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The Internet: new architecture of democracy or just flashy websites?

By Martin Stewart-Weeks - posted Thursday, 25 March 2004

The recent OLO piece by Greg Barns and Lance Knobel was both timely and important. Following Howard Dean’s spectacular political self-immolation, there is a tendency to discount the significance of his campaign’s Internet-enabled architecture.

As Barns and Knobel suggest, that would be unfortunate. It would also be misguided, leaving the radical transformation of which this technology is capable dangerously undervalued and less studied than it needs to be.

Despite his stumble, just when the campaign needed to turn its energy into purposive and practical political impact, Dean’s experiment leaves us with an enticing legacy. Its impact will be felt in three distinct dimensions.


One is operational. What Dean and his marauding band of pioneers have proved is the power of the Internet to enable the logistics and linkages of the campaign process like nothing else. From the ferocious success of the online fundraising campaign to new ways of campaign communication and networking, Dean’s embrace of the Internet was sweeping. Here, in stark and daily practice, were being demonstrated all the things we know the Internet can do. In particular, it linked people in ways that make it easier, more convenient and ultimately more effective for them to be engaged and involved and created new communities of interest, commitment and practice among groups of people who would simply never have been able to get together, much less work together, without this new architecture of connection.

The second dimension is motivational. It may be that it is indeed too early to tell the real impact of the Internet in this domain but all of the immediate evidence points to new levels of motivation for people to get involved. And it seems also to be true that those new levels of motivation were significantly fed by the two characteristics on which the power and potential of the Internet is fashioned – interactivity and networking. All of a sudden, it was a relatively simple and convenient proposition to get involved in the conversation. What’s more, it was a conversation that was not being cynically manipulated and controlled and to whose outcomes those involved felt they had a genuine opportunity to influence. That turned out, not surprisingly, to be quite motivating. The Internet provided the architecture of engagement, an enabling platform whose underlying logic (interactive and networked) itself then became an irresistible force for much broader shifts in campaign style and ethics. Strategy, structure and technology happily locked themselves into a tight virtuous circle of motivation, resources and results that kept spiralling up towards new heights of democratic participation.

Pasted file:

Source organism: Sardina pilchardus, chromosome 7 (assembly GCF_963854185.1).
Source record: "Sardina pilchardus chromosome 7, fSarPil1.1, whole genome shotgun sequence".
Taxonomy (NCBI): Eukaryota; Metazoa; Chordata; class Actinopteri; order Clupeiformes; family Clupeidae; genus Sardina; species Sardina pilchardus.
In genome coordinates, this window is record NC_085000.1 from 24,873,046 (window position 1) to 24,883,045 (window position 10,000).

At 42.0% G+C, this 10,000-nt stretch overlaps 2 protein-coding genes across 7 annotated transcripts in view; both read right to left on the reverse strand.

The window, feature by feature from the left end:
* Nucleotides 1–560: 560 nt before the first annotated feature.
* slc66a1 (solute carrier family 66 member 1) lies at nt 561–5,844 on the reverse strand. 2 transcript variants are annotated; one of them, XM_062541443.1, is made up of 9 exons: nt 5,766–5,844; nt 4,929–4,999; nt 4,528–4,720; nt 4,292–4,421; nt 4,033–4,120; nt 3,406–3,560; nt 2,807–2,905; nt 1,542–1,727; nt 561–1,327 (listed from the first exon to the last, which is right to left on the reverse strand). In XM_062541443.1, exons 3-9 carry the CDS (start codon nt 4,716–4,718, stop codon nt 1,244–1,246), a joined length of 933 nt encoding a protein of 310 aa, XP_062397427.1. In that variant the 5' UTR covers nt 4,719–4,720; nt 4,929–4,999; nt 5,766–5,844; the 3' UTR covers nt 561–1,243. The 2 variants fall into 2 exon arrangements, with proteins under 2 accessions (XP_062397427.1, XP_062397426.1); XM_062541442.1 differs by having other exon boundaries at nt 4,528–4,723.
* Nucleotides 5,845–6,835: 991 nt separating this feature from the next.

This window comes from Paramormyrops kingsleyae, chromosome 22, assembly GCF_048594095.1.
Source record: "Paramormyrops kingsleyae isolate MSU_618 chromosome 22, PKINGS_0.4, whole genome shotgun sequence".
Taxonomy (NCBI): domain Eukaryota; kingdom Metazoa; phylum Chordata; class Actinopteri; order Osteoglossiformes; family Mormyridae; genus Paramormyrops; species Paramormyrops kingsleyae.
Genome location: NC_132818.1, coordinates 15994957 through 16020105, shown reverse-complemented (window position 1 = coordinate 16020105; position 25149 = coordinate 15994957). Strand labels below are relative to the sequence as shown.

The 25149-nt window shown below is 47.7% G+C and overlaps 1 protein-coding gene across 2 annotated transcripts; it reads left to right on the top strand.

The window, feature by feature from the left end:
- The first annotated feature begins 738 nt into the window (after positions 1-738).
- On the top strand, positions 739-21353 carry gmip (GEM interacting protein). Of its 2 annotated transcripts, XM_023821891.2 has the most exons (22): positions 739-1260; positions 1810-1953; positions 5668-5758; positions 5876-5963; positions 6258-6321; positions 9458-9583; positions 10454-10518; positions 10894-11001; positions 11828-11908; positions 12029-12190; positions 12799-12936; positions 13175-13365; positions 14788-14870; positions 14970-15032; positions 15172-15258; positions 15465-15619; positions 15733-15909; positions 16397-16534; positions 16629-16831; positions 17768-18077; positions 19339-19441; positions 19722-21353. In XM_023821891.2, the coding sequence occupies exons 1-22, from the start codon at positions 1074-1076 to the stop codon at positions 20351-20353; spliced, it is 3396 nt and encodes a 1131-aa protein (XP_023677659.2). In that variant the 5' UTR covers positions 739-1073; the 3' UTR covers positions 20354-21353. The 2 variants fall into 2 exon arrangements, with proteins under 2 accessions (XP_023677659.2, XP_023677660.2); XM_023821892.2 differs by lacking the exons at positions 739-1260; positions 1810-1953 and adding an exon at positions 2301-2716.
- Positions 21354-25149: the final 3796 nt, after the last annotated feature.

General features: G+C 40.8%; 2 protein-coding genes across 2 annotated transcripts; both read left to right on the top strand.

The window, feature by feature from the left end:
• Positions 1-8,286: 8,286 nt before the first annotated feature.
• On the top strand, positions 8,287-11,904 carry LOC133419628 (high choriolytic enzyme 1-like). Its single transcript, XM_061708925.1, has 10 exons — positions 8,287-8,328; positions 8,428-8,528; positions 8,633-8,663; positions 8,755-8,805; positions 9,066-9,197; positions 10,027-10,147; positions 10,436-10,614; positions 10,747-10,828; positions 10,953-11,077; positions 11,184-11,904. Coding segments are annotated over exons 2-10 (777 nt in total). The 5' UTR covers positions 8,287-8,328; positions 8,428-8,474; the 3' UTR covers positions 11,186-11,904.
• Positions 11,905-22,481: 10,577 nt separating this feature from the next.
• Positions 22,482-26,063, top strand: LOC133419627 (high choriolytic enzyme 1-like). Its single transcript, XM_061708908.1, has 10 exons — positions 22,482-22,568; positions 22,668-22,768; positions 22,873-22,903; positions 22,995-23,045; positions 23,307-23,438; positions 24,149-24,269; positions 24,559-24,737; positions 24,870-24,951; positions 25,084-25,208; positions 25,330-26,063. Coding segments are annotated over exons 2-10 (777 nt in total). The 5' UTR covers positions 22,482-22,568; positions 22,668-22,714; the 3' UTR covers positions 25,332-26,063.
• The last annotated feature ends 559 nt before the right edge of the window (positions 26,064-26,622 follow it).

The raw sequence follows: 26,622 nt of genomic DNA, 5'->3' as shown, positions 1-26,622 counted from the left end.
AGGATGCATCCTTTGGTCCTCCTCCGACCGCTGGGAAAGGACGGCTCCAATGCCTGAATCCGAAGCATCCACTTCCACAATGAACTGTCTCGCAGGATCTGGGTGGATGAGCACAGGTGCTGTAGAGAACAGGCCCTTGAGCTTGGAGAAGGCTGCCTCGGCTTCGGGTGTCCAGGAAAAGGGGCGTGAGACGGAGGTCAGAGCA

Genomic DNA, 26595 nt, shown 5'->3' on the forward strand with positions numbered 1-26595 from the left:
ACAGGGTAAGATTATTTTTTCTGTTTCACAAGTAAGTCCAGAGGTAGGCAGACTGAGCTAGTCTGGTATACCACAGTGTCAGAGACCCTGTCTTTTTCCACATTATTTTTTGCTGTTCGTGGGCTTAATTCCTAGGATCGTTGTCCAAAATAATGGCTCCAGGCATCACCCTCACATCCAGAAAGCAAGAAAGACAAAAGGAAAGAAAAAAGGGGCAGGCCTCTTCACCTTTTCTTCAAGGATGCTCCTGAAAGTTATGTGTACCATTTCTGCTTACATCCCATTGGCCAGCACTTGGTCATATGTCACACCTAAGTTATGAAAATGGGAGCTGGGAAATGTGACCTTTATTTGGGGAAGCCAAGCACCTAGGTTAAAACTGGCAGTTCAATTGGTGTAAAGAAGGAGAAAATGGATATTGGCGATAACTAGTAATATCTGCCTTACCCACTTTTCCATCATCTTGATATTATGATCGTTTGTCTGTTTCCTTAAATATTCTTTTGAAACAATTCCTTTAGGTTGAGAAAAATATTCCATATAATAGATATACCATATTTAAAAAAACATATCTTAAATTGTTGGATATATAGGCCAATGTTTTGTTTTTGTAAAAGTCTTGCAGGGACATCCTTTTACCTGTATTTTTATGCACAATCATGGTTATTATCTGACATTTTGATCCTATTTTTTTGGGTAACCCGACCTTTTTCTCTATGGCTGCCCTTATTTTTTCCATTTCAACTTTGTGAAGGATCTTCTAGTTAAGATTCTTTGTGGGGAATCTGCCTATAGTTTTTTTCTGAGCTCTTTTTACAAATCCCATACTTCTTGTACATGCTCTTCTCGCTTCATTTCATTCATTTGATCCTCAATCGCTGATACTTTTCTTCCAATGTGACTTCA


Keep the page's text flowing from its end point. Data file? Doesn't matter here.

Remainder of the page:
The third dimension of the Dean legacy is structural. This is the one that carries within it the seeds of genuine transformation. It speaks to the heart of the current obsession, in political campaigns and in the wider endeavour of policy making, with spin and control. Contemporary politics and the work of the wider public sphere are often a dispiriting concoction of top-down and increasingly obsessive control and the cynical window-dressing manipulation of "consultation" and "participation".

The reason people evince such a distaste for, and sometime outright hostility towards, the political process is because it seems clear to them that getting involved is not worthwhile and doesn’t make any difference. The uber-controllers and spinmeisters happily take as further evidence that nobody cares. People don’t have the time or inclination to get involved anyway and are just looking for someone to get on with the job.